5 Times more Venezuelans emigrating to Brazil to escape crisis, HRW reports
The Human Rights Watch (HRW) organization said in a report Tuesday that since 2014, five times the number of Venezuelans are emigrating to Brazil due to shortages of food and medicine in their own country, an example of how Venezuela"s humanitarian crisis is spilling across its borders.
The Human Rights Watch (HRW) organization said in a report Tuesday that since 2014, five times the number of Venezuelans are emigrating to Brazil due to shortages of food and medicine in their own country, an example of how Venezuela's humanitarian crisis is spilling across its borders.
"Brazil is struggling to meet the urgent needs of Venezuelans who are victims of a humanitarian crisis for which the Maduro administration is largely to blame," Jose Miguel Vivanco, Americas director at HRW, said Tuesday.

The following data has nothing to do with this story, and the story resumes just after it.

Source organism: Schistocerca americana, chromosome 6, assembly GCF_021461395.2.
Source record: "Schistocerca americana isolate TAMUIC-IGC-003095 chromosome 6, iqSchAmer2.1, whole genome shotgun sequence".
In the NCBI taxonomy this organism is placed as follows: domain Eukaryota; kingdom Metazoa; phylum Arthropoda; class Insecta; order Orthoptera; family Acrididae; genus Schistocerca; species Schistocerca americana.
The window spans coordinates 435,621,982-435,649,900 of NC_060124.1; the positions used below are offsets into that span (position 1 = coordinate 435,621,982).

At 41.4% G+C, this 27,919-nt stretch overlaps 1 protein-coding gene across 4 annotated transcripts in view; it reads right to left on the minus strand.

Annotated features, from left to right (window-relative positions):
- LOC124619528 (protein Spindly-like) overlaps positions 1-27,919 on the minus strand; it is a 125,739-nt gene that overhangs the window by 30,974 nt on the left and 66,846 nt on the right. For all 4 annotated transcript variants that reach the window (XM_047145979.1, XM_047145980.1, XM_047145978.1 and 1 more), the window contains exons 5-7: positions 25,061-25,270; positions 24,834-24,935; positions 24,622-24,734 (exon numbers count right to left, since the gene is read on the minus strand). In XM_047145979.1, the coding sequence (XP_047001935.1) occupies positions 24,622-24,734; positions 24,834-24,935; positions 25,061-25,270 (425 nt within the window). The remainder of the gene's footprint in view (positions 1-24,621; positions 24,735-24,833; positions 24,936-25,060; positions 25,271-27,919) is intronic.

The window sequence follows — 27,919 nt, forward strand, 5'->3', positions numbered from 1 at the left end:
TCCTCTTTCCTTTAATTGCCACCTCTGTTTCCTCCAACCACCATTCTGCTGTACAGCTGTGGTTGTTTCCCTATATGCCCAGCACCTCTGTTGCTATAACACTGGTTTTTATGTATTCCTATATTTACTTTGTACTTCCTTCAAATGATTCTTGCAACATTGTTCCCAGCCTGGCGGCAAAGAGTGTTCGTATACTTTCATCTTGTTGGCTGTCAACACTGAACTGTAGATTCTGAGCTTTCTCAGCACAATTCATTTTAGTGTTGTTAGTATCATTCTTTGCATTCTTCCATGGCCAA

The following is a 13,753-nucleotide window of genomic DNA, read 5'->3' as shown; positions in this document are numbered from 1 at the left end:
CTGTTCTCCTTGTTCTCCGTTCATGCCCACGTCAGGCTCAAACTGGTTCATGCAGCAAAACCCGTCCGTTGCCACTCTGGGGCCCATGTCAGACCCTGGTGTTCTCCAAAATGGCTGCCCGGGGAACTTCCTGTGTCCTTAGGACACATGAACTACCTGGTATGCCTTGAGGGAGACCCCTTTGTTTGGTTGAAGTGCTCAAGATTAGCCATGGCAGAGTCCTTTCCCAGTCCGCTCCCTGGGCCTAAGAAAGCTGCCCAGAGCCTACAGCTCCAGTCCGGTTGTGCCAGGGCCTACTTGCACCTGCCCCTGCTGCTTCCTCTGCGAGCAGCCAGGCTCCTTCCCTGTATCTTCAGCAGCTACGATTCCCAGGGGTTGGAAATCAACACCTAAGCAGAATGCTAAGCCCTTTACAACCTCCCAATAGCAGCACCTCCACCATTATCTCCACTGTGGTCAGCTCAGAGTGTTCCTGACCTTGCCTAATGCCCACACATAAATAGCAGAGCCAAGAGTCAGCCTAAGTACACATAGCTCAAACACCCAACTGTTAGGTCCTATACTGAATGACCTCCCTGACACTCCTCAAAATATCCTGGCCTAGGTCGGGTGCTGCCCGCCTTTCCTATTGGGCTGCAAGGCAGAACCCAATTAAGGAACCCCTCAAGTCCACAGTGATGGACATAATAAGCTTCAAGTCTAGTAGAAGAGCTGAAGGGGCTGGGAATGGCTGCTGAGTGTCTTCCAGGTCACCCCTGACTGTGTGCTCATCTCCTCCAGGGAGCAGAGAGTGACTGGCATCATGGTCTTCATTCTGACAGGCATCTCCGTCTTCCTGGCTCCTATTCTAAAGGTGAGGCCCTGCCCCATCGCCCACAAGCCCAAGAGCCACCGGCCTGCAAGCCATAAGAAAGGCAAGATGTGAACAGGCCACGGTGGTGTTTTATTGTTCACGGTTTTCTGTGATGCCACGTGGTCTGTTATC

The Venezuelan government denies that any humanitarian crisis exists and as a result is not addressing it adequately, the reason that "tens of thousands" of Venezuelans are emigrating, thousands of them to Brazil, above all those who cannot afford airline tickets and choose to cross the border into the northern Brazilian state of Roraima.
The number of Venezuelans moving to the next-door nation with the intention of staying there permanently is five times greater since 2014, reaching 7,150 during the first 11 months of 2016, according to official figures obtained by HRW in its field research.
"Many Venezuelans are living in precarious conditions on the streets and in a shelter in Boa Vista, Roraima's capital," the study says.
Nonetheless, the more than 60 Venezuelans interviewed by HRW last February said that "despite the difficult conditions" they're living in, they're "better off in Brazil than in Venezuela."
HRW presented the report Tuesday to the secretary general of the Organization of American States (OAS), Luis Almagro, while Vivanco asked the governments of Latin America to put the Venezuelan crisis "at the top of the region's foreign policy priorities" because it is "already having an impact outside of Venezuela's borders" and they "will ultimately have to press the Venezuelan government to stop denying the crisis and to take adequate steps to fix the problem."